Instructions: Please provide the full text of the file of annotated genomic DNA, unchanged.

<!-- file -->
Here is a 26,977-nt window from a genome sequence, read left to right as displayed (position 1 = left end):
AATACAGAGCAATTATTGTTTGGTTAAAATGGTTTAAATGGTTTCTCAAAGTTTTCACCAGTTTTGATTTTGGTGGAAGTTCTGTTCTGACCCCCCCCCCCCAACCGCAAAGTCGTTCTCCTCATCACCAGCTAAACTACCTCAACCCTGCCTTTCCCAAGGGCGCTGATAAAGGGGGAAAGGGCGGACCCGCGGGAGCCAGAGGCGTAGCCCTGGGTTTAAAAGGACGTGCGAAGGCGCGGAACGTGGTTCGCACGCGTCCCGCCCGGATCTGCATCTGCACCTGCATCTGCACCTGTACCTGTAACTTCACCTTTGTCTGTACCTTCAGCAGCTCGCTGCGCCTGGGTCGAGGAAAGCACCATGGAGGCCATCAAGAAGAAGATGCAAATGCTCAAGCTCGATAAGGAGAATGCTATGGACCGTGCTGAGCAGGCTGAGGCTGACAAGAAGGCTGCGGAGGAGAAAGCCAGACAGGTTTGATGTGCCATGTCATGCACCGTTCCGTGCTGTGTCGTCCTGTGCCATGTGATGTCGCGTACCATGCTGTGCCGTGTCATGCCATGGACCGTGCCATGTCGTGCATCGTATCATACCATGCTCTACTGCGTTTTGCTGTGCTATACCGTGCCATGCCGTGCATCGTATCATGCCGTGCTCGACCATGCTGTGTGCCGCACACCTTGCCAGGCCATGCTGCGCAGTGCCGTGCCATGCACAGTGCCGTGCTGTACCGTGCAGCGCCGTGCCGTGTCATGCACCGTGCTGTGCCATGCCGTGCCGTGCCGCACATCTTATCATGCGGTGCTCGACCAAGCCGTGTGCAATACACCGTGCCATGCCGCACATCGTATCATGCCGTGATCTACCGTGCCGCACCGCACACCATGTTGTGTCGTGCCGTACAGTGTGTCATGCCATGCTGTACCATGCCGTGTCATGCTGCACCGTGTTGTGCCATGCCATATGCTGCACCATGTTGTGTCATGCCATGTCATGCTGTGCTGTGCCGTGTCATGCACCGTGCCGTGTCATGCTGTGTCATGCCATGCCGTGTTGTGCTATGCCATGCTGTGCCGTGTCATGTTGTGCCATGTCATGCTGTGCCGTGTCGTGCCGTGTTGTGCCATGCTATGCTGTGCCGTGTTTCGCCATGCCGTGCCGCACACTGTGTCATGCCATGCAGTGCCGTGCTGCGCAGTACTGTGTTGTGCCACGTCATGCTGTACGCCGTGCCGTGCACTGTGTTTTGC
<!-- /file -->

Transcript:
Here is a 26,977-nt window from a genome sequence, read left to right as displayed (position 1 = left end):
AATACAGAGCAATTATTGTTTGGTTAAAATGGTTTAAATGGTTTCTCAAAGTTTTCACCAGTTTTGATTTTGGTGGAAGTTCTGTTCTGACCCCCCCCCCCCAACCGCAAAGTCGTTCTCCTCATCACCAGCTAAACTACCTCAACCCTGCCTTTCCCAAGGGCGCTGATAAAGGGGGAAAGGGCGGACCCGCGGGAGCCAGAGGCGTAGCCCTGGGTTTAAAAGGACGTGCGAAGGCGCGGAACGTGGTTCGCACGCGTCCCGCCCGGATCTGCATCTGCACCTGCATCTGCACCTGTACCTGTAACTTCACCTTTGTCTGTACCTTCAGCAGCTCGCTGCGCCTGGGTCGAGGAAAGCACCATGGAGGCCATCAAGAAGAAGATGCAAATGCTCAAGCTCGATAAGGAGAATGCTATGGACCGTGCTGAGCAGGCTGAGGCTGACAAGAAGGCTGCGGAGGAGAAAGCCAGACAGGTTTGATGTGCCATGTCATGCACCGTTCCGTGCTGTGTCGTCCTGTGCCATGTGATGTCGCGTACCATGCTGTGCCGTGTCATGCCATGGACCGTGCCATGTCGTGCATCGTATCATACCATGCTCTACTGCGTTTTGCTGTGCTATACCGTGCCATGCCGTGCATCGTATCATGCCGTGCTCGACCATGCTGTGTGCCGCACACCTTGCCAGGCCATGCTGCGCAGTGCCGTGCCATGCACAGTGCCGTGCTGTACCGTGCAGCGCCGTGCCGTGTCATGCACCGTGCTGTGCCATGCCGTGCCGTGCCGCACATCTTATCATGCGGTGCTCGACCAAGCCGTGTGCAATACACCGTGCCATGCCGCACATCGTATCATGCCGTGATCTACCGTGCCGCACCGCACACCATGTTGTGTCGTGCCGTACAGTGTGTCATGCCATGCTGTACCATGCCGTGTCATGCTGCACCGTGTTGTGCCATGCCATATGCTGCACCATGTTGTGTCATGCCATGTCATGCTGTGCTGTGCCGTGTCATGCACCGTGCCGTGTCATGCTGTGTCATGCCATGCCGTGTTGTGCTATGCCATGCTGTGCCGTGTCATGTTGTGCCATGTCATGCTGTGCCGTGTCGTGCCGTGTTGTGCCATGCTATGCTGTGCCGTGTTTCGCCATGCCGTGCCGCACACTGTGTCATGCCATGCAGTGCCGTGCTGCGCAGTACTGTGTTGTGCCACGTCATGCTGTACGCCGTGCCGTGCACTGTGTTTTGC